As souvenirs you can by gingerbread (Lebkuchen). Several large manufacturers and a number of small bakeries produce this. The best quality is called Elisenlebkuchen. Alternatively, sausages (Nürnberger Bratwürste) are available in tin cans or vacuum-wrapped. Don't take them to countries outside the EU unless you've checked customs regulations on importing meat.
City Pointaddress: Breite Gasse 5, 90402 Nürnberg (City)
mercadoaddress: Äußere Bayreuther Straße 80, 90491 Nürnberg (North)
Franken-Centeraddress: Glogauer Straße 30-38, 90473 Nürnberg (South)
Puma Sportaddress: Klingenhofstr. 70, 90411 Nürnberg (North-West)
ClothingGothic, Dark Wave, Fetisch:
- Crazy Fashion (for Adults only), Schweiggerstr. 30, 90478 Nürnberg (South)
- Mac's Mystic Store, Ludwig-Feuerbach-Str. 13, 90489 Nürnberg (South)
- Underground, Königstr. 39, 90402 Nürnberg (City)
- Vampiria, Kappengasse 10, 90402 Nürnberg (City)
Bratwurst: The city’s own pork sausage, the “Nürnberger Rostbratwürste”, is spicier than other sausages of the surrounding Franconia region, and half the size. So a serving in a restaurant is six Nürnberger (or three other Franconians), grilled or pan-fried, accompanied by sauerkraut or potato salad. A light bite on the street is three Nürnberger in a bread roll - ask for “Drei im Weggla”. “Nürnberger Rostbratwürste” is a protected name and they may only be manufactured here.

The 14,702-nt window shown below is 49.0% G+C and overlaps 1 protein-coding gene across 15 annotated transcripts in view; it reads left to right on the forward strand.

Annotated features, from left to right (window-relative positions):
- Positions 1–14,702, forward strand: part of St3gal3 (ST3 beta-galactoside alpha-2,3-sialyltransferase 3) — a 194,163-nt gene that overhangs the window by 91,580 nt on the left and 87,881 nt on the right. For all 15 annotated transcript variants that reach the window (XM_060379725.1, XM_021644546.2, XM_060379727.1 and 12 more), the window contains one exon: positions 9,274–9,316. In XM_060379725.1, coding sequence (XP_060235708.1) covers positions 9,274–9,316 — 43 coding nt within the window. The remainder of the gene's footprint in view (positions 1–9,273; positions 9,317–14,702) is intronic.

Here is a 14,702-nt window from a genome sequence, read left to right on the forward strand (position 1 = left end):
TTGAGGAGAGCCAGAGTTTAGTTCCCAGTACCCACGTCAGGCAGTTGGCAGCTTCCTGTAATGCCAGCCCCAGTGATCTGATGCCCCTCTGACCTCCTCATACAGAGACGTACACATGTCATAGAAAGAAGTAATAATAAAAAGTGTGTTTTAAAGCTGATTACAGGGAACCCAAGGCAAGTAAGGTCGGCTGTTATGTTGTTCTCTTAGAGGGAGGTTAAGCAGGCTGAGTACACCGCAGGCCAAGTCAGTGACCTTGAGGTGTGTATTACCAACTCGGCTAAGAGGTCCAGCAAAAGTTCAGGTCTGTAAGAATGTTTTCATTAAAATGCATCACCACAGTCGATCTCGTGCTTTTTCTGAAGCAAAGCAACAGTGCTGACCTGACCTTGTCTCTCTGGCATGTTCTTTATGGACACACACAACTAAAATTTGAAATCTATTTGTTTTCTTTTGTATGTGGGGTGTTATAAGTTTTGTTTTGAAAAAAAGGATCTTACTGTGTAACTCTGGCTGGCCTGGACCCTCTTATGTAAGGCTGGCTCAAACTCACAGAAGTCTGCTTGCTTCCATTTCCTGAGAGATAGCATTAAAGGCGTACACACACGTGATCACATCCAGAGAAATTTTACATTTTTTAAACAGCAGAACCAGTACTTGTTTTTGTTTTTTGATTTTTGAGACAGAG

Another way of cooking these sausages is to stew them in a broth of vinegar, onions and spices. This is called "Saure Zipfel" – “sour corners” - because of the broth stains in the corners of your mouth.
There are many other styles of sausage and ways of preparing them. “Pressack” is like salami, sliced and eaten with mustard. The “Nürnberger Stadtwurst” go well with farmhouse bread and beer. “Stadtwurst mit Musik” means they're sliced, and heaped with vinegar and raw onion . . . so guess where the “Musik” will be coming from, 30 minutes later.
Looking for places that serve sausages in Nuremberg is like looking for water in Venice. Three outlets (among many) that specialise in them are Zum Gulden Stern and Bratwursthäusle (both listed below), and Bratwurstglöcklein as you enter Old Town from the railway station.